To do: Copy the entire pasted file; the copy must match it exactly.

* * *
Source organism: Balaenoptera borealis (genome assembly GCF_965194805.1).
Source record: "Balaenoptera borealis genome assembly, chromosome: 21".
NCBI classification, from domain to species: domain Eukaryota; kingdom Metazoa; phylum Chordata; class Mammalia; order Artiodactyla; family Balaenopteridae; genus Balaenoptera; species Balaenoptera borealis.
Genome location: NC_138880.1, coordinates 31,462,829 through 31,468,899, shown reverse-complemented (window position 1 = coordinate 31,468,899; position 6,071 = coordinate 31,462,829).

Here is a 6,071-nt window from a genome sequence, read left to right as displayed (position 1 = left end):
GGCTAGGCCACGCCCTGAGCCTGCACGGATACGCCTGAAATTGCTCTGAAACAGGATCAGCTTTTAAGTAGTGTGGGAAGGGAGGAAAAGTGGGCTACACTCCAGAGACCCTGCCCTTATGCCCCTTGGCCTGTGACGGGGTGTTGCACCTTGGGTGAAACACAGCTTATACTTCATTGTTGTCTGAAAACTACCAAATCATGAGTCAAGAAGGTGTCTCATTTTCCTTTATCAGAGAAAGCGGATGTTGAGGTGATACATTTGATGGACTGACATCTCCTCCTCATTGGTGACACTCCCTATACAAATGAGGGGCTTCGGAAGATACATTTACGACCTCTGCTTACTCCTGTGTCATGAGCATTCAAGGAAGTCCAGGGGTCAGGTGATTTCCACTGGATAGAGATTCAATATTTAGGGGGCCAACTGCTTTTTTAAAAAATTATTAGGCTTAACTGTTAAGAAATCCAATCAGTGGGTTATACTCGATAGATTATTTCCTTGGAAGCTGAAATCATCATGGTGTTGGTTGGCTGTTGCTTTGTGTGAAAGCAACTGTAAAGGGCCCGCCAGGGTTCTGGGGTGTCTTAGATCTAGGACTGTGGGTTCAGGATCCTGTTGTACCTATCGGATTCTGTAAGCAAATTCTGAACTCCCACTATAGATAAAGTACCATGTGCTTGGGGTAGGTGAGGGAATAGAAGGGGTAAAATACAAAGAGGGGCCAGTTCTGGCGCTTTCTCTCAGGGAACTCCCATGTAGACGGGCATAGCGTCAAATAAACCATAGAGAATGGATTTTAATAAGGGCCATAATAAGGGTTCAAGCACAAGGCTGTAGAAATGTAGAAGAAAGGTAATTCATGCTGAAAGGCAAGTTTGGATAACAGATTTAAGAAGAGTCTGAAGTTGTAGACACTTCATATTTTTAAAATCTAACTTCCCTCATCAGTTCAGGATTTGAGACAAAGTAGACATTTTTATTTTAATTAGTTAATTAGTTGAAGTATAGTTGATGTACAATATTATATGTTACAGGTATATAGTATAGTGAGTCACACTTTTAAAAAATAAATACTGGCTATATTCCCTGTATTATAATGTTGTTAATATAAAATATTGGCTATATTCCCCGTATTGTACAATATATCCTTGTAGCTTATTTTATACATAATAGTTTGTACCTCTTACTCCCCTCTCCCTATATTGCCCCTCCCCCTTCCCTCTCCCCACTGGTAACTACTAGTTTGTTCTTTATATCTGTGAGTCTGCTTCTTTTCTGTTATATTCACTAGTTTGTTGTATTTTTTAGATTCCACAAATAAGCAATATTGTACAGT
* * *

Source organism: Balaenoptera borealis (genome assembly GCF_965194805.1).
Source record: "Balaenoptera borealis genome assembly, chromosome: 21".
NCBI classification, from domain to species: domain Eukaryota; kingdom Metazoa; phylum Chordata; class Mammalia; order Artiodactyla; family Balaenopteridae; genus Balaenoptera; species Balaenoptera borealis.
Genome location: NC_138880.1, coordinates 31,462,829 through 31,468,899, shown reverse-complemented (window position 1 = coordinate 31,468,899; position 6,071 = coordinate 31,462,829).

Here is a 6,071-nt window from a genome sequence, read left to right as displayed (position 1 = left end):
GGCTAGGCCACGCCCTGAGCCTGCACGGATACGCCTGAAATTGCTCTGAAACAGGATCAGCTTTTAAGTAGTGTGGGAAGGGAGGAAAAGTGGGCTACACTCCAGAGACCCTGCCCTTATGCCCCTTGGCCTGTGACGGGGTGTTGCACCTTGGGTGAAACACAGCTTATACTTCATTGTTGTCTGAAAACTACCAAATCATGAGTCAAGAAGGTGTCTCATTTTCCTTTATCAGAGAAAGCGGATGTTGAGGTGATACATTTGATGGACTGACATCTCCTCCTCATTGGTGACACTCCCTATACAAATGAGGGGCTTCGGAAGATACATTTACGACCTCTGCTTACTCCTGTGTCATGAGCATTCAAGGAAGTCCAGGGGTCAGGTGATTTCCACTGGATAGAGATTCAATATTTAGGGGGCCAACTGCTTTTTTAAAAAATTATTAGGCTTAACTGTTAAGAAATCCAATCAGTGGGTTATACTCGATAGATTATTTCCTTGGAAGCTGAAATCATCATGGTGTTGGTTGGCTGTTGCTTTGTGTGAAAGCAACTGTAAAGGGCCCGCCAGGGTTCTGGGGTGTCTTAGATCTAGGACTGTGGGTTCAGGATCCTGTTGTACCTATCGGATTCTGTAAGCAAATTCTGAACTCCCACTATAGATAAAGTACCATGTGCTTGGGGTAGGTGAGGGAATAGAAGGGGTAAAATACAAAGAGGGGCCAGTTCTGGCGCTTTCTCTCAGGGAACTCCCATGTAGACGGGCATAGCGTCAAATAAACCATAGAGAATGGATTTTAATAAGGGCCATAATAAGGGTTCAAGCACAAGGCTGTAGAAATGTAGAAGAAAGGTAATTCATGCTGAAAGGCAAGTTTGGATAACAGATTTAAGAAGAGTCTGAAGTTGTAGACACTTCATATTTTTAAAATCTAACTTCCCTCATCAGTTCAGGATTTGAGACAAAGTAGACATTTTTATTTTAATTAGTTAATTAGTTGAAGTATAGTTGATGTACAATATTATATGTTACAGGTATATAGTATAGTGAGTCACACTTTTAAAAAATAAATACTGGCTATATTCCCTGTATTATAATGTTGTTAATATAAAATATTGGCTATATTCCCCGTATTGTACAATATATCCTTGTAGCTTATTTTATACATAATAGTTTGTACCTCTTACTCCCCTCTCCCTATATTGCCCCTCCCCCTTCCCTCTCCCCACTGGTAACTACTAGTTTGTTCTTTATATCTGTGAGTCTGCTTCTTTTCTGTTATATTCACTAGTTTGTTGTATTTTTTAGATTCCACAAATAAGCAATATTGTACAGT